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SimonPB
Valued Contributor
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Barend1206
Contributor
Can you take out a RA for a child? Should you not be earning a salary or other income and be of a certain age? You can't do life insurance on a child until they are 18.
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Siener
Contributor
Recent studies have shown that Property ETF in tax savings account would PROBABLY produce the best risk-adjusted long-term returns (bearing in mind that REIT distributions are normally fully taxable). Crazy thing about REITs and tax free savings account is that a company's net profit is effectively taxed NOWHERE!!! (normally pre-tax profits are distributed to linked unitholders, who pay tax, but now no tax is payable!!). If you include family members, you can create vehicle of a few million Rands that pays 30% TAX-FREE yield in 15years plus.
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Siener
Contributor
Listed Property has consistently beaten every other asset class the last 15 years or so. It has enabled me to retire in my forties a very rich man. Now the tax free savings account enables you to enjoy these returns TAX FREE!! For your children, such an investment (Property ETF in TFSA) is a no-brainer. RA's won't be applicable until they have a job, which could be in 20years plus time. By that time, they'll be multi-milionaires in TFSA.
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Rams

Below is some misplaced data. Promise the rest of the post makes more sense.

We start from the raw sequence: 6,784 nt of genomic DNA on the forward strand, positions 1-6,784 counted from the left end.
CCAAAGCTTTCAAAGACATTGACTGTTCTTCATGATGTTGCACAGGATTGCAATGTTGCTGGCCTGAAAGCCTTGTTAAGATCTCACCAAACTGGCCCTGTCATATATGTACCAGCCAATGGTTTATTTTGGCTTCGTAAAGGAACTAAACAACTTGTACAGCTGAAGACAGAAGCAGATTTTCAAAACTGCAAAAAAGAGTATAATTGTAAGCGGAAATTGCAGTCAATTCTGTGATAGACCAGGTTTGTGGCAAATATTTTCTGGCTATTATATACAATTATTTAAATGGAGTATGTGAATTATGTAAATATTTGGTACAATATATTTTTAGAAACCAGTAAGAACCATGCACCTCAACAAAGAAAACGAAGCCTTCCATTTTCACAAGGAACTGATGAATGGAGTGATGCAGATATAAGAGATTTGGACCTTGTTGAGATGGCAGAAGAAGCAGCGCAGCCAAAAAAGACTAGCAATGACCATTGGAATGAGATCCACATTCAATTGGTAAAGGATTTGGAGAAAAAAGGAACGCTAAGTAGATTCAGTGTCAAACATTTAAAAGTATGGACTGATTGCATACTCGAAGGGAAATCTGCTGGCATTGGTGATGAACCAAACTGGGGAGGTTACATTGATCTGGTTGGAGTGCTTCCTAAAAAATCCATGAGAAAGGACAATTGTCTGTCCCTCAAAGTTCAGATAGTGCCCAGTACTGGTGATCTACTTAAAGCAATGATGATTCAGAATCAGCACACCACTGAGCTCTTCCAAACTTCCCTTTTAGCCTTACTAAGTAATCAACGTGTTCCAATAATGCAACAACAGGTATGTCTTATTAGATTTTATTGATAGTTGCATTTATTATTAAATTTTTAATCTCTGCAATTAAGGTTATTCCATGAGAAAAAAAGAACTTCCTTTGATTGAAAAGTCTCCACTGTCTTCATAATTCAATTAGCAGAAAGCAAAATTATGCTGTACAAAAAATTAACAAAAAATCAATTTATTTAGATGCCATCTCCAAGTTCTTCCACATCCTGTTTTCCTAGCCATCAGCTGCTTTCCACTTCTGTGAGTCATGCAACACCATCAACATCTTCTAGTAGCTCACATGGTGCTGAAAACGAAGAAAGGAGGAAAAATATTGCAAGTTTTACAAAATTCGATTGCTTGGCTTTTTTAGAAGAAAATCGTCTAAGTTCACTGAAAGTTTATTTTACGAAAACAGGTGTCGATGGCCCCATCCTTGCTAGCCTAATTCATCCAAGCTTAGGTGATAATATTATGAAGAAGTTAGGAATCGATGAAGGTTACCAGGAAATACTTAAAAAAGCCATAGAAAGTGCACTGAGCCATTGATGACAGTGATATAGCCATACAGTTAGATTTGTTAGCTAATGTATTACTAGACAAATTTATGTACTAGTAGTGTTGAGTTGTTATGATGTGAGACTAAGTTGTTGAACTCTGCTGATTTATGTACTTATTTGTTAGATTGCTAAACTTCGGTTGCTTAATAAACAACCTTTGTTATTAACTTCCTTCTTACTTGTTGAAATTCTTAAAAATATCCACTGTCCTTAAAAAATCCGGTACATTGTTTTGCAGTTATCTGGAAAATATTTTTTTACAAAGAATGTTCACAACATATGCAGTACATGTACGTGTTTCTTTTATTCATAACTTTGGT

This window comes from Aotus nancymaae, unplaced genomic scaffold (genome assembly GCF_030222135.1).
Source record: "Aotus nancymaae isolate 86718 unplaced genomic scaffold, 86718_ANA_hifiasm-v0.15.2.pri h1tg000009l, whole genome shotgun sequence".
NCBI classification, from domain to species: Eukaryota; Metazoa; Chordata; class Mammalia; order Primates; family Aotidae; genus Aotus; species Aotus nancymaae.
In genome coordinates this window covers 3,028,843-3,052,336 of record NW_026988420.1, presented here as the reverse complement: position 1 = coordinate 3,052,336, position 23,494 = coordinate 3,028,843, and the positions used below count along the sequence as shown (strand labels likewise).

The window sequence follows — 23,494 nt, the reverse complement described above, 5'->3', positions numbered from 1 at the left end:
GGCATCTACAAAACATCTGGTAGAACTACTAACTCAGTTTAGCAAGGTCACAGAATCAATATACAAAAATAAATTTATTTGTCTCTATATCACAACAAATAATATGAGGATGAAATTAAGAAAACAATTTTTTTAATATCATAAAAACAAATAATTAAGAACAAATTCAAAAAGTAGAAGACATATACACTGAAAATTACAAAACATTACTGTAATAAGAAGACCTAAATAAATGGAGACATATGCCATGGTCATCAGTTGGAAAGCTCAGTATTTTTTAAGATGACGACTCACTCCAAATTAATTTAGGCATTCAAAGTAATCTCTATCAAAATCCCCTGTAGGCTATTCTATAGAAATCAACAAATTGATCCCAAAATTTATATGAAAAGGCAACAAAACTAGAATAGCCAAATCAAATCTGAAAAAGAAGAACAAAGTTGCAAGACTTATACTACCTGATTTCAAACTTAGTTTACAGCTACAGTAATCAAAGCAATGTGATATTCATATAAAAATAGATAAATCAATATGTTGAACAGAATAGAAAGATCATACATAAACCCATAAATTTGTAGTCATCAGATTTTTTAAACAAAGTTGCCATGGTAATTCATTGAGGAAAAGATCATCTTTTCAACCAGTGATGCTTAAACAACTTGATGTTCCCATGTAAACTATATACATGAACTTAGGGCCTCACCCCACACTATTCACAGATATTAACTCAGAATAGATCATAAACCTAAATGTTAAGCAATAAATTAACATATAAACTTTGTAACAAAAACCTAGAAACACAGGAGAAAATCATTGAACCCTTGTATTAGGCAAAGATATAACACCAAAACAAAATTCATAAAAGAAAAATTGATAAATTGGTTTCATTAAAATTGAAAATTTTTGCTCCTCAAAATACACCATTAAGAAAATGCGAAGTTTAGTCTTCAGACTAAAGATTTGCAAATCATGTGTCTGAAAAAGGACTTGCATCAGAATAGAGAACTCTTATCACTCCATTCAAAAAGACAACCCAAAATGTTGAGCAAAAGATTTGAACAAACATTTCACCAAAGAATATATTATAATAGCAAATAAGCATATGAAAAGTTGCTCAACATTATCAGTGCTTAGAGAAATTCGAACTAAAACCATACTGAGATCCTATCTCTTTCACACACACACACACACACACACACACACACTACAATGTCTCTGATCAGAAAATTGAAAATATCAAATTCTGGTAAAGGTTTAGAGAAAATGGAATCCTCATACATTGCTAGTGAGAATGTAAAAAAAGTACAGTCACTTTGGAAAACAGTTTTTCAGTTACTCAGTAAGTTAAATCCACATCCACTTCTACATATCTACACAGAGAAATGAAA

Super Contributor
During the next correction(June to August), i will be buying an ETF in a TFSA, will invest the max allowed per annum up to the lifetime max. Simply becos i have maxed out my tax rebates in other products.
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geordie1
Super Contributor
agree.I was also lucky enough to invest in listed property here and overseas in the last 20 years.do you know of a listed property tfia because that would get my vote and my chidldrens money
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Rams
Super Contributor
3. Are fund managers allowed to use hedging instruments in unit trusts in a tax-free savings account wrapper? Rowan Burger, executive: Large Corporate Segment (Momentum) says basically each license has investment rules. Unit trusts and life companies have these. The principles are that derivatives can be used for protection and asset allocation. They cannot be geared or be seen as speculative in nature (you can't short a share). So the funds qualifying would not be considered hedge funds. (MWEB newsletter)
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Lings
New Contributor
Tumi, can one open separate accounts for children in this account as well as for oneself and not incur any admin costs
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Barend1206
Contributor
Hi there. The TFSA must be opened for each person separately. Don't open 3 TFSA's with 3 different institutions under your name. You will be smacked with tax penalty on the amounts invested over R30k pa. Best way to do it is to open a bank account for each child - in their name, then open an OST account for them (assuming you use Std Bank and they are older than 7) Then you register a TFSA for each of them. Your fees per OST account is R70 pm if you do less than 3 trades a month. I have not seen any additional fees on the TFSA since I opened the accounts